Eacop’s backers claim that the pipeline will bring benefits for people in Uganda and Tanzania including tax revenue, jobs, infrastructure and skills and technology transfer.

A recent report by Human Rights Watch (HRW) found that if completed, Eacop also will displace more than 100,000 people and has already devastated thousands of livelihoods, caused food insecurity and household debt, and decreased school attendance – in addition to exacerbating the climate crisis. Compensation to displaced people is too low, and take years to arrive, according to HRW.

A TotalEnergies spokesperson said: “The figure of 100,000 refers to all people who own an asset – farmland or animal grazing land – on the pipeline route, either because they are located on permanent rights-of-way or for the duration of the construction works. In the vast majority of cases, the owner of the land will be able to use it after the works.”

Transnational corporations have long exploited natural resources including oil, gas and minerals against the wishes of local communities, but in recent years civil lawsuits and criminal charges have been increasingly used to silence and discredit those challenging environmentally destructive projects.

Taken from street level, three overlapping columns of a windowed skyscraper reflect so much sun the rest of the image is darkened.
A view of the TotalEnergies building in Paris, France. Photograph: Anadolu Agency/Getty Images

In Uganda, the government crackdown on climate and environmental activists dates back to about 2010, in response to community opposition to an oil refinery being built on the border with the Democratic Republic of the Congo.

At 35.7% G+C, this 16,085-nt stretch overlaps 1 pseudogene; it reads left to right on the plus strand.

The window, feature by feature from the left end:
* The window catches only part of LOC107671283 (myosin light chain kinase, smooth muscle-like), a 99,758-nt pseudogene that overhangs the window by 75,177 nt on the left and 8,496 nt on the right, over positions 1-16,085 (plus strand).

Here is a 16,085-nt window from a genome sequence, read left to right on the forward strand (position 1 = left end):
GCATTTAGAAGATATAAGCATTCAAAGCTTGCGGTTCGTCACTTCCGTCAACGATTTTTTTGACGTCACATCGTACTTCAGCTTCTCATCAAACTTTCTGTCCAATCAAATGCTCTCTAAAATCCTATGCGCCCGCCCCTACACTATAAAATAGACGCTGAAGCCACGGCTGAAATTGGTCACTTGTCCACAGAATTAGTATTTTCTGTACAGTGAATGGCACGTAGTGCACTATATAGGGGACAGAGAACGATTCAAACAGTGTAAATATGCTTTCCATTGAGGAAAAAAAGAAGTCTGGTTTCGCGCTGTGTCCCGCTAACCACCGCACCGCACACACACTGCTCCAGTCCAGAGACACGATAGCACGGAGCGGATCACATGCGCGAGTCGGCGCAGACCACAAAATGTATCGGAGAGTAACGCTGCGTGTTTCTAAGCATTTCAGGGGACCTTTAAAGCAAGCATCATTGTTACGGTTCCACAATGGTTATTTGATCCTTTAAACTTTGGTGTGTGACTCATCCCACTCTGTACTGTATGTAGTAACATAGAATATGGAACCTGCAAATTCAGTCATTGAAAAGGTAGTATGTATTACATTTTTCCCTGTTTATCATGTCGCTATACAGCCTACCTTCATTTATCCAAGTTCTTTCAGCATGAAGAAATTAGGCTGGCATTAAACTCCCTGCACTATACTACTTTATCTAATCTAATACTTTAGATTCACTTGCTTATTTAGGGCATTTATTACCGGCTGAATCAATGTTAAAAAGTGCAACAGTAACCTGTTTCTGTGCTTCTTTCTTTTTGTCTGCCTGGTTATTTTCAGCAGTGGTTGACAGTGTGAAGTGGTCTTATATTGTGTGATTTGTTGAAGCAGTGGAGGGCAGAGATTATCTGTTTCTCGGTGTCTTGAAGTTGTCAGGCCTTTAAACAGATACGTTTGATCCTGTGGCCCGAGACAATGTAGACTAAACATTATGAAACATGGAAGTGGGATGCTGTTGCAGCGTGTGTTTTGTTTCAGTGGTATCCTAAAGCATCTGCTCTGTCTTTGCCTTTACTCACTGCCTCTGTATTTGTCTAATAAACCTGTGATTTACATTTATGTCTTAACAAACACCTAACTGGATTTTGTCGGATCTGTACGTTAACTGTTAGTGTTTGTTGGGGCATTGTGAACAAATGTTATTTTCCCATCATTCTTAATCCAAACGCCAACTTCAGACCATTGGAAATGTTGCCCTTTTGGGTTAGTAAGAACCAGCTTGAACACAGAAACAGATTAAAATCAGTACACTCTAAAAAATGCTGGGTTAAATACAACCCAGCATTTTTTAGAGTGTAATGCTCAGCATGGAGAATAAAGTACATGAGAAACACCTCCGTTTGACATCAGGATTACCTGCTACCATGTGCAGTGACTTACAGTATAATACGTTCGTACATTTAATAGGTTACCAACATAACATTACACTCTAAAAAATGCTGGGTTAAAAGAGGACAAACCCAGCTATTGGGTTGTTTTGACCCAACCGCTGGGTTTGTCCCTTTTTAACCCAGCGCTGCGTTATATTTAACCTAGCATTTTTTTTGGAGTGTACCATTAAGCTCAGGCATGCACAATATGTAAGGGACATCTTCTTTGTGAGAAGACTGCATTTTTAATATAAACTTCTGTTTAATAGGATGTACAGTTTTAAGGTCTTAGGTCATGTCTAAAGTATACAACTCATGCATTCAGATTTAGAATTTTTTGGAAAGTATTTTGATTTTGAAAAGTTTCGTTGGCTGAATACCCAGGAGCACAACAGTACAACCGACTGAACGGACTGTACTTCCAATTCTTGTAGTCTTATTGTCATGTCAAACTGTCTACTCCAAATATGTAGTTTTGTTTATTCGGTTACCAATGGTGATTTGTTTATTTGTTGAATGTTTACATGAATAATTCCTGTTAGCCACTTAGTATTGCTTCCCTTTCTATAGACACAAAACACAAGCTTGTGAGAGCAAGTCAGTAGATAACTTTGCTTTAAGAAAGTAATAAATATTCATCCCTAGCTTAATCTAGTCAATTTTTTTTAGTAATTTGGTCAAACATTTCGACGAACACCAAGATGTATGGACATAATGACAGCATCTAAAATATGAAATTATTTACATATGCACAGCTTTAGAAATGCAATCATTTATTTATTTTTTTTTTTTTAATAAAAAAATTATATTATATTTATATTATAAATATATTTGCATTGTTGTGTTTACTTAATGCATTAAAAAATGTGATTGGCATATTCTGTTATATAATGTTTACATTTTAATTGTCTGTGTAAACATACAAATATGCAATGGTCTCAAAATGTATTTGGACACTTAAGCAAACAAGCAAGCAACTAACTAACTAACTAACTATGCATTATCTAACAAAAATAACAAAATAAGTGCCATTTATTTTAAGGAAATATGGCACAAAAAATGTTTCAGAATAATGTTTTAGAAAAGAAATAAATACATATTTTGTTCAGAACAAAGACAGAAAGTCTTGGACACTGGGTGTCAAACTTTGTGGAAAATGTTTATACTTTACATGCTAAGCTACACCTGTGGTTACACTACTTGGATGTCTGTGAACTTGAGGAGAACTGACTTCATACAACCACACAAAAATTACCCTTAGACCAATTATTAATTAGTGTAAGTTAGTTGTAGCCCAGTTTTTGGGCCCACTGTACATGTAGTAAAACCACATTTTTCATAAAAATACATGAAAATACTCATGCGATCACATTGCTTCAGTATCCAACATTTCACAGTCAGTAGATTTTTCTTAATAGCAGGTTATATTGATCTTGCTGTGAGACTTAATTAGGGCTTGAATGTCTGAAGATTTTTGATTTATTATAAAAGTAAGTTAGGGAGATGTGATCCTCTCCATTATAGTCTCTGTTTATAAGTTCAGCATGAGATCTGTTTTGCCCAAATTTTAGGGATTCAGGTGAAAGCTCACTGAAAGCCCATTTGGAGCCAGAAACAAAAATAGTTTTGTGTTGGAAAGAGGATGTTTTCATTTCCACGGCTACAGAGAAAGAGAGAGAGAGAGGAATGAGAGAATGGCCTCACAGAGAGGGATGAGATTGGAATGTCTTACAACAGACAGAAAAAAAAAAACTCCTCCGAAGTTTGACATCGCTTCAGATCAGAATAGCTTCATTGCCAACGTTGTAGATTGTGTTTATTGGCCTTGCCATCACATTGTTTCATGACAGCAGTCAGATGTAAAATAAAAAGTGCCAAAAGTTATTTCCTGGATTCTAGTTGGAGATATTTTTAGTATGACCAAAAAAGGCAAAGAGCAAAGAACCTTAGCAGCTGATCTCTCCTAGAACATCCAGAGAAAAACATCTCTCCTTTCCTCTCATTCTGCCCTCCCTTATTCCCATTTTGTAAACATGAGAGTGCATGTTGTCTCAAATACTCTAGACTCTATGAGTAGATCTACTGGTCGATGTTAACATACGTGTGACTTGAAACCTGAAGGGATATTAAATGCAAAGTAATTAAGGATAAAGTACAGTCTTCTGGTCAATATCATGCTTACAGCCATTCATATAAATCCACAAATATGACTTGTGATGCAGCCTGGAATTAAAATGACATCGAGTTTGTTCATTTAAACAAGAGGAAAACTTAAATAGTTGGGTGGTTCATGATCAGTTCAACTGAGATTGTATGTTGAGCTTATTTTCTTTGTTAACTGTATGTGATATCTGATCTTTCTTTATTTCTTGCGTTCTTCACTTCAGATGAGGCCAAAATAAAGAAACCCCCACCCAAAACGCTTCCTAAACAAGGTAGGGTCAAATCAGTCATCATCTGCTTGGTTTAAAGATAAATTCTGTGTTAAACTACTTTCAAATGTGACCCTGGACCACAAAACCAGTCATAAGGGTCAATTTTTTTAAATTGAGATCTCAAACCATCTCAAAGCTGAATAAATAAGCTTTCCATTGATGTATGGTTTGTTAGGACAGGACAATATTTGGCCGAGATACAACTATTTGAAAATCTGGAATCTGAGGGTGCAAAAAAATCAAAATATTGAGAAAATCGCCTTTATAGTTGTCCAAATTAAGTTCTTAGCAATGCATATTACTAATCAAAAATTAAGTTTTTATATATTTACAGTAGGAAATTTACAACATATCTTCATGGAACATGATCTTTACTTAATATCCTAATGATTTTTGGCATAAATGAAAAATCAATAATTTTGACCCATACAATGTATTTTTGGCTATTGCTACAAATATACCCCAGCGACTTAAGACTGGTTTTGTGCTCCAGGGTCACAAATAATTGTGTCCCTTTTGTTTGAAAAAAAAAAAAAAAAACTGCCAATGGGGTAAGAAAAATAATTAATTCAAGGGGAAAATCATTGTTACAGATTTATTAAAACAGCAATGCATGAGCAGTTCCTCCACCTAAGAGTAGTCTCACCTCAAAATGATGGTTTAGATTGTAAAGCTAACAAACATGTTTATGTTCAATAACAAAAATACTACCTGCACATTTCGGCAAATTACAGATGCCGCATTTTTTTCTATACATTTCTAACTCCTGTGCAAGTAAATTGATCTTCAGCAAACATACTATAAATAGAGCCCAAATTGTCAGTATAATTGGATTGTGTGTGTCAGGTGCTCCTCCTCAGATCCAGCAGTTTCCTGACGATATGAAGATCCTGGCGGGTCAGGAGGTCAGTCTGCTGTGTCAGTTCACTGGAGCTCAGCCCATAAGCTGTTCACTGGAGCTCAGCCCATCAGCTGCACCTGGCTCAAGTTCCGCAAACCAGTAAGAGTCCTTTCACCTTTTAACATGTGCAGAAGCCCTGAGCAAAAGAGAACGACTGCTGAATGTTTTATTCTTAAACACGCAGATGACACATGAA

It led to new anti-protest legislation requiring police approval for any gathering over three people and the 2016 NGO Act, which placed cumbersome requirements on non-profits. “By the time Eacop was being discussed in 2018, the government had already created a hostile environment. Now, anyone organizing is suppressed,” said Dickens Kamugisha of the Africa Institute for Energy Governance (Afiego), a research and advocacy non-governmental organization that helps communities affected by Eacop and other large projects.

As the campaign against Eacop has grown locally and internationally, activists say the crackdown has intensified.

In 2021, the government deregistered 54 non-profits working on human rights, environmental and climate issues and anti-corruption efforts – including Afiego and its community partners, for alleged noncompliance with the NGO Act. The move was condemned by rights experts.

Afiego says its staff have been harassed and arrested and that several face spurious criminal charges.

In January 2022, a group of UN experts wrote to the Ugandan government about the “arrests, acts of intimidation and judicial harassment against human rights defenders and NGOs [including Afiego] working in the oil and gas sector in Uganda, which appear to be directly related to their legitimate human rights activities”.